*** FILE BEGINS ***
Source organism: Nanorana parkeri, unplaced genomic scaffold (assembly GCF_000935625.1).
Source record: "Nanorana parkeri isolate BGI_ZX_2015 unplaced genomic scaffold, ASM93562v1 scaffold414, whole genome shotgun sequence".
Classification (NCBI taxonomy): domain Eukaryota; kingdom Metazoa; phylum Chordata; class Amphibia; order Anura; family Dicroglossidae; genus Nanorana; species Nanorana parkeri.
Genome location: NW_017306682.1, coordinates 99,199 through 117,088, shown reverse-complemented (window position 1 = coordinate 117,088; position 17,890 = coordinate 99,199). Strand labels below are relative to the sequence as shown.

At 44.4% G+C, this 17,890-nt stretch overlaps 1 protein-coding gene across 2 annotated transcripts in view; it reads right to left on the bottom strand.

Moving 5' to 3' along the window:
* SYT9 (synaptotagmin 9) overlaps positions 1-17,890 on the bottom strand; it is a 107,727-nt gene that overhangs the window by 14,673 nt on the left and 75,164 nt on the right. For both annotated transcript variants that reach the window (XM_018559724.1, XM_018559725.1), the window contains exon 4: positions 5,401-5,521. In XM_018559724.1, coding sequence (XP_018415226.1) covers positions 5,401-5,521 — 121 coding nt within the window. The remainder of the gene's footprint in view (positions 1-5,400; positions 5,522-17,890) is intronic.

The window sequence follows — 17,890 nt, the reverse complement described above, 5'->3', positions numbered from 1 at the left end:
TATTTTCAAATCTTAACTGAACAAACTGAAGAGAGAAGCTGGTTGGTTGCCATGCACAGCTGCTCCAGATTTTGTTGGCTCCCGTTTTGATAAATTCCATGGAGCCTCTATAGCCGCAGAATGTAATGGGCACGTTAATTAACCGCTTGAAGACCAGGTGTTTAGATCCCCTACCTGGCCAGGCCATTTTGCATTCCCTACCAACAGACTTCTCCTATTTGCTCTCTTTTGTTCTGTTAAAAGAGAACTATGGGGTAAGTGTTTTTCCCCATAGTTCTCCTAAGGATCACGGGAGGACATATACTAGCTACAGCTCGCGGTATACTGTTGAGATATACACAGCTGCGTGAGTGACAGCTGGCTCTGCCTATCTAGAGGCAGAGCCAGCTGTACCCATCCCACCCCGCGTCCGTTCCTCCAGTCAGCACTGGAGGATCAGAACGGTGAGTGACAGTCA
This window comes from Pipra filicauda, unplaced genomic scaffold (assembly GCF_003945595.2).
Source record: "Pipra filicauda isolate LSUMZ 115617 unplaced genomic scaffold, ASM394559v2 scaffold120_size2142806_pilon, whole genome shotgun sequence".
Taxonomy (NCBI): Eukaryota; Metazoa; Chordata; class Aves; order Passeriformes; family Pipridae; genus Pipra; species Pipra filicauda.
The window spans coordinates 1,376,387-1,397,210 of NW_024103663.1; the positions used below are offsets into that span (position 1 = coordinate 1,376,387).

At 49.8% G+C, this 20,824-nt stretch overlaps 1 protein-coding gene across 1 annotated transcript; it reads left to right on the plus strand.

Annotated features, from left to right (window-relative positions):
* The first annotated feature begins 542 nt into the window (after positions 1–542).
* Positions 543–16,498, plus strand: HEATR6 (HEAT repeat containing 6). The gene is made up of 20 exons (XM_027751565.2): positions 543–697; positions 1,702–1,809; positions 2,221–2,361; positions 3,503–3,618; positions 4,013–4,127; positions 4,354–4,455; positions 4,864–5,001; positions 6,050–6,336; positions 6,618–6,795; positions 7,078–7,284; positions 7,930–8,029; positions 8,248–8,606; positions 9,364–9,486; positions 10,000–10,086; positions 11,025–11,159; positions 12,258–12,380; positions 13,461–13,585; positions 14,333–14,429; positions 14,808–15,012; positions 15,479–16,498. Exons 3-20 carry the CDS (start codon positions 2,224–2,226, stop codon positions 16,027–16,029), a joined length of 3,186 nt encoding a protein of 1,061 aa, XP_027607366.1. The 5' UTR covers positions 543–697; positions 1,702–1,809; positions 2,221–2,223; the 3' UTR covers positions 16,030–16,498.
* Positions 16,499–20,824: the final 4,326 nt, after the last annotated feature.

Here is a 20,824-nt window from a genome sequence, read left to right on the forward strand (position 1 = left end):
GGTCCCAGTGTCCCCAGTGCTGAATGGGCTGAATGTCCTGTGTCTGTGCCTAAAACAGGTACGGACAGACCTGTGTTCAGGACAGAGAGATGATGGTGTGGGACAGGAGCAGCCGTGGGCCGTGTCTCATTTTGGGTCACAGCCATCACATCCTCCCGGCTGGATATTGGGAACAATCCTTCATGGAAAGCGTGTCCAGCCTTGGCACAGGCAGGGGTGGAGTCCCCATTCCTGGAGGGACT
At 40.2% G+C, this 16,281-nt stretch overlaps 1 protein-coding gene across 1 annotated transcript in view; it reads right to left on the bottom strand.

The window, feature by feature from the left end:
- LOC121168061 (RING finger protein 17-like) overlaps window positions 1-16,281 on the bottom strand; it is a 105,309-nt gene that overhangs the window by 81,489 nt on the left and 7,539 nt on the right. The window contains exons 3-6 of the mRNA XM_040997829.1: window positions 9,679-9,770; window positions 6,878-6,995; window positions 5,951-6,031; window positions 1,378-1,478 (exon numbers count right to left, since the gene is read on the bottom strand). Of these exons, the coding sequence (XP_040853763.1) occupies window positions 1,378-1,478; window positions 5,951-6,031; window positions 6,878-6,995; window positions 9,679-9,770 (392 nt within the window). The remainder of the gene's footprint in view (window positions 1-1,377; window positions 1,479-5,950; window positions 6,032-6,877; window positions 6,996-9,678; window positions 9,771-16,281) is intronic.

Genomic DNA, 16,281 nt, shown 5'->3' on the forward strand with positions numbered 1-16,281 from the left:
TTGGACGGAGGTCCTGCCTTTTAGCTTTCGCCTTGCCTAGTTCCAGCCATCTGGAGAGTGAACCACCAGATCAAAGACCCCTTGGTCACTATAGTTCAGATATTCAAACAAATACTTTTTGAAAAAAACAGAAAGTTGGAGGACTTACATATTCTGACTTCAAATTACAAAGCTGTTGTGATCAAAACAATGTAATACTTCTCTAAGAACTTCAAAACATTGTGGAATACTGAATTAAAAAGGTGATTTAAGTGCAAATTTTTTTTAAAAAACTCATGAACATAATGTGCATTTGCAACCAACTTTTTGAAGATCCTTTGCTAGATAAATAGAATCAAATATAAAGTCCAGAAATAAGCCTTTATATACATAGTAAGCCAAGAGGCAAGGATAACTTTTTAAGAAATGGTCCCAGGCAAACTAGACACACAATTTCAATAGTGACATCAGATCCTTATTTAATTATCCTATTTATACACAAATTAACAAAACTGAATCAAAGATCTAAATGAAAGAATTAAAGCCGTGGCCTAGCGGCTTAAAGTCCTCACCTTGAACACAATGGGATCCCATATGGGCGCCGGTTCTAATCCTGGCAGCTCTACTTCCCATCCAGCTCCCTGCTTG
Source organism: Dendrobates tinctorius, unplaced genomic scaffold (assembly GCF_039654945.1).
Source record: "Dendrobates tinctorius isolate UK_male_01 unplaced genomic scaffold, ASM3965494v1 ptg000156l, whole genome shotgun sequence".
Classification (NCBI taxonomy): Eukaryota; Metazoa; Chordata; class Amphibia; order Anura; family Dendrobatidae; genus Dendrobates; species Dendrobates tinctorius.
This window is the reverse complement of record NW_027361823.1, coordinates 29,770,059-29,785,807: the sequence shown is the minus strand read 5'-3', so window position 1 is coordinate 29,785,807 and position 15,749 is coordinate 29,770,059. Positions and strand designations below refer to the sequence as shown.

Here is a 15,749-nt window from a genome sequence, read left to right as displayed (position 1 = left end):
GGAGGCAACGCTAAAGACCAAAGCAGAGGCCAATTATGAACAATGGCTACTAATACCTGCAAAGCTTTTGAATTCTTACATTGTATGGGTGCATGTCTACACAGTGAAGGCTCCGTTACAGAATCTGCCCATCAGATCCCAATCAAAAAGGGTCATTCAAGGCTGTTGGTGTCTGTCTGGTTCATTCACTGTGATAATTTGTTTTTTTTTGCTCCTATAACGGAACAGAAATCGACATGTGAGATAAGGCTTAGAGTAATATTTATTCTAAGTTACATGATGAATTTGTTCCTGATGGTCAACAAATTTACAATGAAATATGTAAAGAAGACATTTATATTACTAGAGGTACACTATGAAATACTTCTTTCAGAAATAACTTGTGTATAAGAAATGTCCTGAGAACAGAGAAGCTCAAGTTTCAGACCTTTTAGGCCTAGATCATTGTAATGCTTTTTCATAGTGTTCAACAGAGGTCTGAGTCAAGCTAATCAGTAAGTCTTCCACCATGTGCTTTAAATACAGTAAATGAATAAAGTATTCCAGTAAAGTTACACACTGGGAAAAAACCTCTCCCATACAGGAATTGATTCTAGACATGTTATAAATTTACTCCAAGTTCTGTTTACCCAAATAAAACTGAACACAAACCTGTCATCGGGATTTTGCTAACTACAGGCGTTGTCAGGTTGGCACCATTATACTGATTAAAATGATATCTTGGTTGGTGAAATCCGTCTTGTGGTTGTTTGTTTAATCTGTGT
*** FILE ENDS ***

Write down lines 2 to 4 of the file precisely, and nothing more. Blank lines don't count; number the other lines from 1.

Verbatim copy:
Source record: "Nanorana parkeri isolate BGI_ZX_2015 unplaced genomic scaffold, ASM93562v1 scaffold414, whole genome shotgun sequence".
Classification (NCBI taxonomy): domain Eukaryota; kingdom Metazoa; phylum Chordata; class Amphibia; order Anura; family Dicroglossidae; genus Nanorana; species Nanorana parkeri.
Genome location: NW_017306682.1, coordinates 99,199 through 117,088, shown reverse-complemented (window position 1 = coordinate 117,088; position 17,890 = coordinate 99,199). Strand labels below are relative to the sequence as shown.